Should the school board accept money to save jobs/curriculum?

chris1gill

<a href="http://www.wdwinfo.com/dis-sponsor/index.
Joined
Sep 2, 1999
I was surprised to read of this local story. It seems that parents are asked to pay for things like bussing & extracurricular activities, but they won't accept money to save a Spanish program for grades 2-6??? It seems to me this is the age children SHOULD learn it... if the parents came up with the money to save the program, more power to them!! My DH says they should use the money to oust the school board & replace it with people who will actually care about the children. The children afterall, are the only people (along with seven staff members) who lose out here... It's a shame, but perhaps that's jjust me... So, should they take the money or no???



http://www.boston.com/news/local/ma...town_rejects_380000_from_parents_for_program/

Town rejects $380,000 from parents for program
By Lisa Keen and Tracy Jan, Globe Correspondent And Globe Staff | May 27, 2005

WELLESLEY -- Upset that voters' defeat of a tax override eliminated their young children's Spanish immersion program, Wellesley parents opened their checkbooks and delivered $380,000 to the school board to restore it.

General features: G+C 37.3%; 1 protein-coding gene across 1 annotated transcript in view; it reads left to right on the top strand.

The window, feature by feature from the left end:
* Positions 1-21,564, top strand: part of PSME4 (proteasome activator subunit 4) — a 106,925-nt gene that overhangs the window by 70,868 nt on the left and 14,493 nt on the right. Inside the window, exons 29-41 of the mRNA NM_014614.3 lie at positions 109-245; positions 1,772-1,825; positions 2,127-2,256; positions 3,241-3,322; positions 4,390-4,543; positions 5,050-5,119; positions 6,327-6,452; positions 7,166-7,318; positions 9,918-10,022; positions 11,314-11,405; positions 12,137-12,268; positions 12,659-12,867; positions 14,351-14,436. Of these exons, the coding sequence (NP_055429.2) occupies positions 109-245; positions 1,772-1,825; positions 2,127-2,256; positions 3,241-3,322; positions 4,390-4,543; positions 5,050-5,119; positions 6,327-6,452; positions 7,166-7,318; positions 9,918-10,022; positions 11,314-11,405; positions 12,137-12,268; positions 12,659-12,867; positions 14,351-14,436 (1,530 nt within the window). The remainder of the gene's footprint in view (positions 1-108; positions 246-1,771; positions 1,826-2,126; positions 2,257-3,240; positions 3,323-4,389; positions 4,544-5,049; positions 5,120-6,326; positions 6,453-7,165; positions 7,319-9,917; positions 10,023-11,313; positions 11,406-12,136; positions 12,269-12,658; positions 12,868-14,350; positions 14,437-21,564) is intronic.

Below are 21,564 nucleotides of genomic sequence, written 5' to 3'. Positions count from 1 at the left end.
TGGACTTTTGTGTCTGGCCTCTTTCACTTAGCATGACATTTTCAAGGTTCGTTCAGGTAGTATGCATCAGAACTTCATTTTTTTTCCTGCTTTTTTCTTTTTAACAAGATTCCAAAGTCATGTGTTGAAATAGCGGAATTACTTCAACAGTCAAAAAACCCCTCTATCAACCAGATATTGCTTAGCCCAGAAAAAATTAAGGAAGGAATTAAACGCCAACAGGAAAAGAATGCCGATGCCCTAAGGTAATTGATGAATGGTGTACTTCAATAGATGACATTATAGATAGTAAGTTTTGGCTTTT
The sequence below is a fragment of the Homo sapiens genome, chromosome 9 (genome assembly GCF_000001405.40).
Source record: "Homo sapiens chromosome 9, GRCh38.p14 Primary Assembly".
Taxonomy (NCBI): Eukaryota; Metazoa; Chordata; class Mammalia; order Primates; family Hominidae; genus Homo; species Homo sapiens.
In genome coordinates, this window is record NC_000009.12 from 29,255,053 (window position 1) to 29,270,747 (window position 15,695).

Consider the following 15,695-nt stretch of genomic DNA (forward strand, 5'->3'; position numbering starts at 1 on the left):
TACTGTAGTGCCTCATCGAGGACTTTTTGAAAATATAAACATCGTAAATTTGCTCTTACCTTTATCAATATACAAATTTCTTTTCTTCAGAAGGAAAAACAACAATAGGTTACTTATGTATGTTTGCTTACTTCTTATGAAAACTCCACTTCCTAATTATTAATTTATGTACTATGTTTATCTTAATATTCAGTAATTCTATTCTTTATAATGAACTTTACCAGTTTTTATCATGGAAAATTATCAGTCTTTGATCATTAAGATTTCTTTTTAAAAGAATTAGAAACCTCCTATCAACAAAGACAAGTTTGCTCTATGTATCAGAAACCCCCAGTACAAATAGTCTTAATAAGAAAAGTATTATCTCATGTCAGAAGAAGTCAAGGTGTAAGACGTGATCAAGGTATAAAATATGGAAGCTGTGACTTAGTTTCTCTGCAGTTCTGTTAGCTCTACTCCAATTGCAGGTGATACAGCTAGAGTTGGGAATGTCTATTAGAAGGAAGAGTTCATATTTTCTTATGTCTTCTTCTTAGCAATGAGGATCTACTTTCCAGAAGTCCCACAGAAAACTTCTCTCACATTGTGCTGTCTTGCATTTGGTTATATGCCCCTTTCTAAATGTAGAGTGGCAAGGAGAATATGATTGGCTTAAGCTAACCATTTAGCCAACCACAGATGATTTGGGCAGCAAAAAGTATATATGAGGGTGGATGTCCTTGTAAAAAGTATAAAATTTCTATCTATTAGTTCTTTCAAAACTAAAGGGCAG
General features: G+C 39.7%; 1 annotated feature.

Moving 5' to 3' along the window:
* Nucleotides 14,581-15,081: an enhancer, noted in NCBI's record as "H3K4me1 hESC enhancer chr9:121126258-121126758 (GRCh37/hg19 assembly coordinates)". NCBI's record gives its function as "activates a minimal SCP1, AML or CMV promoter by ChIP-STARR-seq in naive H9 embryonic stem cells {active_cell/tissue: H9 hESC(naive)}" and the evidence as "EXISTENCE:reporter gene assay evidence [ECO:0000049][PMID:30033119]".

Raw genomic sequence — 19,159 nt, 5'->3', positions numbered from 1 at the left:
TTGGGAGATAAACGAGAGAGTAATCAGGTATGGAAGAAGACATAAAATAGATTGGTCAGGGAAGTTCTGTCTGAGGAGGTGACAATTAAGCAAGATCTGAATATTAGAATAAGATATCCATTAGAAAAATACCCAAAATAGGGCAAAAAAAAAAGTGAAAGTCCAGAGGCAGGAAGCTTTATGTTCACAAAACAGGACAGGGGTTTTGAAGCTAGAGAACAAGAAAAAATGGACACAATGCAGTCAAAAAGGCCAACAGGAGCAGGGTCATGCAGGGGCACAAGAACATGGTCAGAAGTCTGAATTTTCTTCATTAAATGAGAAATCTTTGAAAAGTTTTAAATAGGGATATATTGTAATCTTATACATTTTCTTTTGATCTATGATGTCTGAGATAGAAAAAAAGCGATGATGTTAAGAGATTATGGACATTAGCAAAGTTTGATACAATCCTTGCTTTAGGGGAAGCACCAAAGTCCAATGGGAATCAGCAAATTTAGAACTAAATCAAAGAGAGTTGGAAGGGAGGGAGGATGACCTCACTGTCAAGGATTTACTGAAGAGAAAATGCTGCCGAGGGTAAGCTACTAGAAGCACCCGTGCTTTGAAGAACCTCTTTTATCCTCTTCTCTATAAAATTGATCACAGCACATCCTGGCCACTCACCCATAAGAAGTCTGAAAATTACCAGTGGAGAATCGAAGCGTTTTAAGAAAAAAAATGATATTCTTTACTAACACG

It would seem like a gift any school system facing cuts would embrace. But members of the School Committee refused the offer this week, saying they didn't want to create a school system where affluent parents can raise enough money to save a particular program.

In cash-strapped school systems around the state, it is common for parents to raise money for extracurricular activities, equipment, and supplies when needs arise. But the amount of money raised in Wellesley and the fact that it was for an academic, rather than extracurricular, program are unusual, said Glenn Koocher, executive director of the Massachusetts Association of School Committees.

He defended the Wellesley School Committee's decision, saying accepting money for an academic program could set a dangerous precedent.

''We frequently see school committees thinking very carefully before they take money, especially when it's targeted," Koocher said. ''Otherwise, advocates for particular disciplines can then go out and raise money; other disciplines which are no less worthy don't get supported because they don't have wealthy benefactors."